Talking Tile

Random person laying tile down
Random person laying tile down

If you’ve been reading my blog for a while now, you might recall the flood back in September that ruined our finished basement when my in-laws were visiting.

With all the mold and other nastiness, we just couldn’t leave it.

The contractors we hired to get rid of the flood waters back then dittoed our sentiments.

They recommended we take out the berber carpet and lay something else down, and warned against carpet because we could find ourselves in a similar situation once again.

But with my husband in business school and both of us working, we’ve not touched the basement.

Until now.

This weekend marked three years since we bought our house, so it was almost funny in a way that we found ourselves doing a major home renovation this very weekend, three years later.

After doing research, we opted to tile the basement. Neither of us had ever tiled before. A good friend helped my husband get started, and then I pitched in later on.

Before you tile, you need to lay down mortar, which holds the tile in place and seals it into the floor. Because we were working on an old concrete basement floor, my husband had made sure he got the best stuff Home Depot sells,  stuff that allows the tile to have a bit of flexibility — but will keep them in place.

When laying down tile, you need to place it lightly at first, center it on the mortar, then push and wiggle a little until it’s properly aligned.

As I laid the tile, I couldn’t help but think of how symbolic it was of recovery. 

First of all, it takes a looooong time. Anyone who has tiled before knows it’s at least a week or two of a process. Those who love instant gratification (i.e., me!) certainly will need to exhibit patience as they begin a project like this.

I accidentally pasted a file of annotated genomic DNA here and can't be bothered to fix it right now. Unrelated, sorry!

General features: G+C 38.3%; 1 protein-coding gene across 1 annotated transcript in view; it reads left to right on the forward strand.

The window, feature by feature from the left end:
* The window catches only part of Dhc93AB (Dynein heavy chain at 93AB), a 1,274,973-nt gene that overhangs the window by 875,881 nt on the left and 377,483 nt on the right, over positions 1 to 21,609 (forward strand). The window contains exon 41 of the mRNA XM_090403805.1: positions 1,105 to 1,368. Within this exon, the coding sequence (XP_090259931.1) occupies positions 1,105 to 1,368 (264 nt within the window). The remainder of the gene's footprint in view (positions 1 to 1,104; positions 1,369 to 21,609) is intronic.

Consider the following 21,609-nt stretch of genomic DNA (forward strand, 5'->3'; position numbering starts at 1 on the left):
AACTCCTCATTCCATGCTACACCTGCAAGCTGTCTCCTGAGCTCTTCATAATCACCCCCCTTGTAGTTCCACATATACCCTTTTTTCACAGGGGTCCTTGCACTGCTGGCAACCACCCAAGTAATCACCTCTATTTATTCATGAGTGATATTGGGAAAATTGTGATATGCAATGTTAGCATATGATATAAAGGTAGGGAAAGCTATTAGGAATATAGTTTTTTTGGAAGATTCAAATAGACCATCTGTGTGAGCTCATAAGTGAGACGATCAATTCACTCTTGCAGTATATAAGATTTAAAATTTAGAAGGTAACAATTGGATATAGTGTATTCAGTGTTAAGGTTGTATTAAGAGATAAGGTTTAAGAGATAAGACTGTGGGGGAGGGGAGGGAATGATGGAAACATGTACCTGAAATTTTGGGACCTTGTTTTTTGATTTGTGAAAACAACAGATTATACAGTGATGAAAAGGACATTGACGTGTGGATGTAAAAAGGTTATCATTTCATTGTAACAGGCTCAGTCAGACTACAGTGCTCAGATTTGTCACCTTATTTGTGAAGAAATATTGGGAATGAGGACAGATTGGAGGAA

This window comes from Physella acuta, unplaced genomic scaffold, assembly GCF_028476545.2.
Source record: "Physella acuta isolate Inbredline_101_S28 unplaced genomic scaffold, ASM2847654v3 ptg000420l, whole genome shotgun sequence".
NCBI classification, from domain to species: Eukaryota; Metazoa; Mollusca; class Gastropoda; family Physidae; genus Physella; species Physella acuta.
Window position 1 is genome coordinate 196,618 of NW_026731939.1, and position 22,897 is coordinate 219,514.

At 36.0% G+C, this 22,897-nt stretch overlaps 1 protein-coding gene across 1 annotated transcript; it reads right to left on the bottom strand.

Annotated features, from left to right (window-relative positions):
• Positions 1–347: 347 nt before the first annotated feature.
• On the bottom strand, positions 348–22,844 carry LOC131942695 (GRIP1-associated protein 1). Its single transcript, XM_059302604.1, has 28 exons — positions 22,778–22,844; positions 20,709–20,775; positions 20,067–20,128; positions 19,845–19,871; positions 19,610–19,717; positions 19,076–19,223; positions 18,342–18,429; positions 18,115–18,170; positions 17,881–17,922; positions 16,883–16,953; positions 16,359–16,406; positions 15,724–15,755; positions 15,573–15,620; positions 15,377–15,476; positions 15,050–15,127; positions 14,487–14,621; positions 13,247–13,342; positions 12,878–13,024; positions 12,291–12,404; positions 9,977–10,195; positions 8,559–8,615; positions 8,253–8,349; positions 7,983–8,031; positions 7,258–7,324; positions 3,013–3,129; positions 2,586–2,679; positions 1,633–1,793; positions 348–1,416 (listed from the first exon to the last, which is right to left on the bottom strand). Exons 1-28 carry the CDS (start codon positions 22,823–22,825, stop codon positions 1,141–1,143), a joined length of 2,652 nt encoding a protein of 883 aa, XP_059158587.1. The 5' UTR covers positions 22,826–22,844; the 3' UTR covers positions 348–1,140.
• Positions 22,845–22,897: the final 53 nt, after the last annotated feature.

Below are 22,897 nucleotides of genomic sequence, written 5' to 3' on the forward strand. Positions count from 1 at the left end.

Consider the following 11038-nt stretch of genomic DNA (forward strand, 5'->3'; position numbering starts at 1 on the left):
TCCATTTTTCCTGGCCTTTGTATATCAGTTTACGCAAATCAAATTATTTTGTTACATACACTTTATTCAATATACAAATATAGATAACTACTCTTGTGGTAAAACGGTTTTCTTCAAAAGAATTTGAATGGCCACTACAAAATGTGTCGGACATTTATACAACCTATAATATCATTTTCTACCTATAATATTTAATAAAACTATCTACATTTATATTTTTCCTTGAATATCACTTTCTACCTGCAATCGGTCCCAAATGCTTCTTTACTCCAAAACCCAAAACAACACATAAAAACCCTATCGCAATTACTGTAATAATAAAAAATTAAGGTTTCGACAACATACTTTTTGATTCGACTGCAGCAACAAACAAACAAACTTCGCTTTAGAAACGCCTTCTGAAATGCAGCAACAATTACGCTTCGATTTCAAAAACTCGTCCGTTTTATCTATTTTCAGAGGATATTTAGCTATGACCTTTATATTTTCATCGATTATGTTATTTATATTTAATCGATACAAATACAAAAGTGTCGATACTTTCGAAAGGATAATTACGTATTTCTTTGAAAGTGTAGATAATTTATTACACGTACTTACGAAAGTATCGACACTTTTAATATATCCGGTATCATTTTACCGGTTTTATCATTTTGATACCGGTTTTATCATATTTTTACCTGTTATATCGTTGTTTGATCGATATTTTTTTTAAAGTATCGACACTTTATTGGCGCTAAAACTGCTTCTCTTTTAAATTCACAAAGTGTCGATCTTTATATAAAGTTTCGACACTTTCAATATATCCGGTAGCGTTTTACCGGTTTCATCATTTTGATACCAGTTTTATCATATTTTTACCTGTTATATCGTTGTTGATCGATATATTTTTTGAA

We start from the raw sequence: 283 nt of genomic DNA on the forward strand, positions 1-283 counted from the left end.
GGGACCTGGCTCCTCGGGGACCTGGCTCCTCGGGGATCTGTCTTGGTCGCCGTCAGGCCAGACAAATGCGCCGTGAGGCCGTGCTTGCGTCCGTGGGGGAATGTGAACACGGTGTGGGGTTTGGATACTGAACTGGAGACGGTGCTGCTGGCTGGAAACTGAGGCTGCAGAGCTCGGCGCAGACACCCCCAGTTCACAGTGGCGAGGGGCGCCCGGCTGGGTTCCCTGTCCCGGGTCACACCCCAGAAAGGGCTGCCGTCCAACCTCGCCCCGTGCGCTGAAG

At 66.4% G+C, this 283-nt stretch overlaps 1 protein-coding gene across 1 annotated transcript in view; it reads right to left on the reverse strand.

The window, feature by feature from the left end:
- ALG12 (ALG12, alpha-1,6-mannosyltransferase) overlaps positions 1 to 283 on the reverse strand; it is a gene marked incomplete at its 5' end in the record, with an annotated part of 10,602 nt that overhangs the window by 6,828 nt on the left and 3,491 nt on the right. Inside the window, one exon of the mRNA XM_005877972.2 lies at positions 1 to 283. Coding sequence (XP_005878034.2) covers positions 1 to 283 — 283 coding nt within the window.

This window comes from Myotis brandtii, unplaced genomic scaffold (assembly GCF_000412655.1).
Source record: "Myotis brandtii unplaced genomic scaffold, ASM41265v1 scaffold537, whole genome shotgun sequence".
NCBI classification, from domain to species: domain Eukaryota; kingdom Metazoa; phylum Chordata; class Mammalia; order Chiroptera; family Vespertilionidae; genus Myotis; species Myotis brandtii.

Second, you might have all the desire in the world to lie a perfect line of tiles (“be recovered”), but you need to allow for some “wiggle room,” til each tile is laid just right (“the path of recovery”), using the little spacers as guidelines.

Third, if you get stressed at the process and push too hard, the tile could crack. (“a blip on the radar, a setback”)

Within time, the mortar will seal it into place (“positive habits vs. unhealthy one”s) — but it’s important to note there is some time in between sealing it and wiggling it into place:  time where you can “fix it” if you take control and actually do it.

I don’t know if this analogy will make sense to anyone else, but it really resonated with me this past weekend.

The floor is only about a third of the way done as I blog this post today. We have to finish the rest over the 4th of July weekend. Then we can put grout down, and then we’ll have a tiled basement, which will hopefully help us when we get the house reappraised.

It feels good to do something nice for our home, but also to see the bigger picture of a project like this.

I know my own “floor” was riddled with cracks, but I do feel like each day I’m getting closer and closer to a better-aligned floor, settled deeper into the “mortar,” the foundation of healthy habits.

How about you? Have you ever tiled or completed a really big house project?


5 thoughts on “Talking Tile

  1. This metaphor really resonates with me. I only wish others could understand it in the same way. I relate it to my recovery in that it was NOT something that could happen over a few day, weeks or even months. It’s a slow, long process, and that’s the only way it will turn out right.

  2. Great metaphor – love it! And I can’t believe you have been in that house for 3 years already btw!! Time flies…


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